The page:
Friday, January 05, 2007

The Collapse of U$D Economy?? - Part II

More than 2 years back, I had written about The Collapse of Dollar Economy?

The reasons for such a blasphemous statement were as follows:

  • The U$D is/was valued not because it represents strong fundamentals, but because it is/was the monopoly currency in the global oil-trade (and since every country need oil, they need to buy and keep U$D as forex)

  • Betting on that, the US economic policies have allowed its debt to grow to an almost insolvent levels, which is not sustainable in the long run,

  • However, Euro as an alternative petro-currency poses a major threat to petro-dollar.

    Finally, I have found a taker of this argument in none other than David Walker, the Comptroller of the US. In an accompanying note to the Financial Report of the United States Government, realeased on December 15th, 2006, he cautions:

      Despite improvement in both the fiscal year 2006 reported net operating cost and the cash-based budget deficit, the U.S. government’s total reported liabilities, net social insurance commitments, and other fiscal exposures continue to grow and now total approximately $50 trillion, representing approximately four times the Nation’s total output (GDP) in fiscal year 2006, up from about $20 trillion, or two times GDP in fiscal year 2000.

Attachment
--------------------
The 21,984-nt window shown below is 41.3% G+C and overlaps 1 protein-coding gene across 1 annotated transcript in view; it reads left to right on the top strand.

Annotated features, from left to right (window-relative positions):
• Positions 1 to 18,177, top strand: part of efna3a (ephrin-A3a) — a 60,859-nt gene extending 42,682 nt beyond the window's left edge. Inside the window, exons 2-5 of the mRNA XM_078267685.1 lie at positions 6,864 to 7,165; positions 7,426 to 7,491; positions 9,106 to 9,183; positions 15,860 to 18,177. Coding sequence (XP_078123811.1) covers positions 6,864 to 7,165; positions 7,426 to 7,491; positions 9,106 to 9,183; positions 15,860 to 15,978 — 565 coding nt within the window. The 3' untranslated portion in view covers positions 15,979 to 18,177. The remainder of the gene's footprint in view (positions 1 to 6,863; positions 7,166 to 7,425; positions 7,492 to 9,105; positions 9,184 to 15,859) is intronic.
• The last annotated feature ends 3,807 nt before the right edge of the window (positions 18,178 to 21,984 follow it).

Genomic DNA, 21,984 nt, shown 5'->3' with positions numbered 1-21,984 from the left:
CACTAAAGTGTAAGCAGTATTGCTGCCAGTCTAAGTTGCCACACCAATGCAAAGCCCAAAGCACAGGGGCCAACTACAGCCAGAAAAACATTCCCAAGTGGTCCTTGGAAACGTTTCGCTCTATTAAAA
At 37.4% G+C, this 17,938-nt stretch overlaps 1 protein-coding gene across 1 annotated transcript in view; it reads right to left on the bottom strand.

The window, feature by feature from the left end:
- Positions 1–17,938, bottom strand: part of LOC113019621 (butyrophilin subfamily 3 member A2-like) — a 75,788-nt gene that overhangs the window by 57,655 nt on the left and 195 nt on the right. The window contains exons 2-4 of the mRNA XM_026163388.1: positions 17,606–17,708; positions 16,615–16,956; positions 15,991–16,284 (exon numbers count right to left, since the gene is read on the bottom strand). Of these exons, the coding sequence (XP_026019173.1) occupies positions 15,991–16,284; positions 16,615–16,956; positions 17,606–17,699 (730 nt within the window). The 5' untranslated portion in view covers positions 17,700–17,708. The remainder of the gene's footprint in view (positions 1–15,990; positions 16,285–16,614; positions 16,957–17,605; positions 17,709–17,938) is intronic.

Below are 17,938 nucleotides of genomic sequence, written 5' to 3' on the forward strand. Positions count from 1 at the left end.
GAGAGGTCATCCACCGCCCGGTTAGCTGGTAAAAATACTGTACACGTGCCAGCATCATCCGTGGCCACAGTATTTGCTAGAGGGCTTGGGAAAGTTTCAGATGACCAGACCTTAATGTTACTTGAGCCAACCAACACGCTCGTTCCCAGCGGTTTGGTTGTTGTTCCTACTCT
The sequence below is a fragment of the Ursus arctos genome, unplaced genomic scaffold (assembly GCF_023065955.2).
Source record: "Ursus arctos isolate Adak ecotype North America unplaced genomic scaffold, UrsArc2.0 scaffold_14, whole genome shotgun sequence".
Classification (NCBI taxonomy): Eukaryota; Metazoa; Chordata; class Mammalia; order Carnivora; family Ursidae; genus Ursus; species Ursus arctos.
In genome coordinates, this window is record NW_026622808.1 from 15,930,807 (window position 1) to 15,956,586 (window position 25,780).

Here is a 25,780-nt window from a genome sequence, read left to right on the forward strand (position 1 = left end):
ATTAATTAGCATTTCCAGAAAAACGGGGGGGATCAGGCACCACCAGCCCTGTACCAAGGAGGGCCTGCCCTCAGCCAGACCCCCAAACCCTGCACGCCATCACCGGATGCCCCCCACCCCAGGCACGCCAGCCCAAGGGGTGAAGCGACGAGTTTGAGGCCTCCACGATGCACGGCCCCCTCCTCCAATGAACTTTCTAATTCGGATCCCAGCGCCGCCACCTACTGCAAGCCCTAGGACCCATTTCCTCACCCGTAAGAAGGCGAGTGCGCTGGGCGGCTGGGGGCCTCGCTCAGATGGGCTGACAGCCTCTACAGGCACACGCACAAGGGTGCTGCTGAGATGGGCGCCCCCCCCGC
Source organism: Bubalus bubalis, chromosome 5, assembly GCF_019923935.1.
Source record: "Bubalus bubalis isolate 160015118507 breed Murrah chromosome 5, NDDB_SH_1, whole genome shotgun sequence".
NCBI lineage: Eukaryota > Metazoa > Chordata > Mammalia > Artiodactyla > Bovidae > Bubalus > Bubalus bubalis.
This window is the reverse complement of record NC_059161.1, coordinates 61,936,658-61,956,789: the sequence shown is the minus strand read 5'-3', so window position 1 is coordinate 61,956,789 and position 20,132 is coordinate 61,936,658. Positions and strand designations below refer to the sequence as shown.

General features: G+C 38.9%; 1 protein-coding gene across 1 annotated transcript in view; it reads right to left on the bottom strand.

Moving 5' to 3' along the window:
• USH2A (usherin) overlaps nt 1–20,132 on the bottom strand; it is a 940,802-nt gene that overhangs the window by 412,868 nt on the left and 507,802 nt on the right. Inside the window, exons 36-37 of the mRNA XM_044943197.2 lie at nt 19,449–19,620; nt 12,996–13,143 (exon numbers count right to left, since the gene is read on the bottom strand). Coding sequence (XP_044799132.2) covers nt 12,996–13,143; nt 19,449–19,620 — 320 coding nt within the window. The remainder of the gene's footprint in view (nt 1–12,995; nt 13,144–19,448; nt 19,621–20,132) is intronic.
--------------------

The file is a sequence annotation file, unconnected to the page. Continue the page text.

As this long-term fiscal imbalance continues to grow, the retirement of the “baby boom” generation is closer to becoming a reality with the first wave of boomers eligible for early retirement under Social Security in 2008.

      Given these and other factors, it seems clear that the nation’s current fiscal path is unsustainable and that tough choices by the President and the Congress are necessary in order to address the nation’s large and growing long-term fiscal imbalance.

    Meanwhile, a month old news-item in Financial Times reports that Oil Producers are gradually moving away from U$D... replacing it with Euros

  • 8 comments:

    Anonymous said...

    There are a couple of interesting posts at:
    http://neweconomist.blogs.com/
    One of them "Curtains for the greeback?" discusses this topic. My own feeling is that it will take a long time since 1) many other countries seem to be banking on trade 2) USA is one of the main consumers, 3)USA is less protectionist than EU,4) many countries seem to see USA as less unsable than other countries and 5) various developed financial and credit facilities. But there seem to some disillusionment with globalization and moves towards protectionism. These later points are discussed in the post " The great disconnect over the US economy" at the same site and in several posts by Mark Thoma. Of course, these are just my impressions formed from blog readings and not any deep study.